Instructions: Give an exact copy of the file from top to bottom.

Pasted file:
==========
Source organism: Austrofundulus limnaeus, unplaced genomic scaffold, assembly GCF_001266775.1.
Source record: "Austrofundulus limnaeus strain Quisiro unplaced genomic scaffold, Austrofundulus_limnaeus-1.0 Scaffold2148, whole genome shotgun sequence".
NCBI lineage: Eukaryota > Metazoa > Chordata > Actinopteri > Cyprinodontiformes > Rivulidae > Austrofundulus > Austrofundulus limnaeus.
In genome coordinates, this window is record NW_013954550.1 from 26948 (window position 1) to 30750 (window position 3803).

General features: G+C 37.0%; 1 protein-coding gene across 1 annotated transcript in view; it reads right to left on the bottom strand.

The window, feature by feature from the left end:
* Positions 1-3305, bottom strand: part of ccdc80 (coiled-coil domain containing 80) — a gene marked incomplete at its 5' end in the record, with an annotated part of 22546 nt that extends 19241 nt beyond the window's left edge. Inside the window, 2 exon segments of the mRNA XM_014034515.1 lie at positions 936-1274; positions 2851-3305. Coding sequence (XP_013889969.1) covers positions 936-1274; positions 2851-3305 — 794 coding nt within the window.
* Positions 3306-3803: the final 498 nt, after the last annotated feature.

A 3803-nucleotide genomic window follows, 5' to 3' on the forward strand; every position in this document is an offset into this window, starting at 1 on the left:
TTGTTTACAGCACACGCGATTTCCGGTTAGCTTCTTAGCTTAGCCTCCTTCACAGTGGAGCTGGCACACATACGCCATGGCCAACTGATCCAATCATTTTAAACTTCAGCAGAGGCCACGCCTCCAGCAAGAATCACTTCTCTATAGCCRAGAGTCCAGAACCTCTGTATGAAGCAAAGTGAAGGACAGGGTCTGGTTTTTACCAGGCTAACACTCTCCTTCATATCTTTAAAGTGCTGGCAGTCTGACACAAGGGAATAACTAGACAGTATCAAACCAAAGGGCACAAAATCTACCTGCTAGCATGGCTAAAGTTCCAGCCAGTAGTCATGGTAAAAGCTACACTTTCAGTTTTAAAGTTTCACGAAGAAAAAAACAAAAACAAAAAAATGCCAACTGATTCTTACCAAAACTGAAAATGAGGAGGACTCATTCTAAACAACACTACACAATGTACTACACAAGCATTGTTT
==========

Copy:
Source organism: Austrofundulus limnaeus, unplaced genomic scaffold, assembly GCF_001266775.1.
Source record: "Austrofundulus limnaeus strain Quisiro unplaced genomic scaffold, Austrofundulus_limnaeus-1.0 Scaffold2148, whole genome shotgun sequence".
NCBI lineage: Eukaryota > Metazoa > Chordata > Actinopteri > Cyprinodontiformes > Rivulidae > Austrofundulus > Austrofundulus limnaeus.
In genome coordinates, this window is record NW_013954550.1 from 26948 (window position 1) to 30750 (window position 3803).

General features: G+C 37.0%; 1 protein-coding gene across 1 annotated transcript in view; it reads right to left on the bottom strand.

The window, feature by feature from the left end:
* Positions 1-3305, bottom strand: part of ccdc80 (coiled-coil domain containing 80) — a gene marked incomplete at its 5' end in the record, with an annotated part of 22546 nt that extends 19241 nt beyond the window's left edge. Inside the window, 2 exon segments of the mRNA XM_014034515.1 lie at positions 936-1274; positions 2851-3305. Coding sequence (XP_013889969.1) covers positions 936-1274; positions 2851-3305 — 794 coding nt within the window.
* Positions 3306-3803: the final 498 nt, after the last annotated feature.

A 3803-nucleotide genomic window follows, 5' to 3' on the forward strand; every position in this document is an offset into this window, starting at 1 on the left:
TTGTTTACAGCACACGCGATTTCCGGTTAGCTTCTTAGCTTAGCCTCCTTCACAGTGGAGCTGGCACACATACGCCATGGCCAACTGATCCAATCATTTTAAACTTCAGCAGAGGCCACGCCTCCAGCAAGAATCACTTCTCTATAGCCRAGAGTCCAGAACCTCTGTATGAAGCAAAGTGAAGGACAGGGTCTGGTTTTTACCAGGCTAACACTCTCCTTCATATCTTTAAAGTGCTGGCAGTCTGACACAAGGGAATAACTAGACAGTATCAAACCAAAGGGCACAAAATCTACCTGCTAGCATGGCTAAAGTTCCAGCCAGTAGTCATGGTAAAAGCTACACTTTCAGTTTTAAAGTTTCACGAAGAAAAAAACAAAAACAAAAAAATGCCAACTGATTCTTACCAAAACTGAAAATGAGGAGGACTCATTCTAAACAACACTACACAATGTACTACACAAGCATTGTTT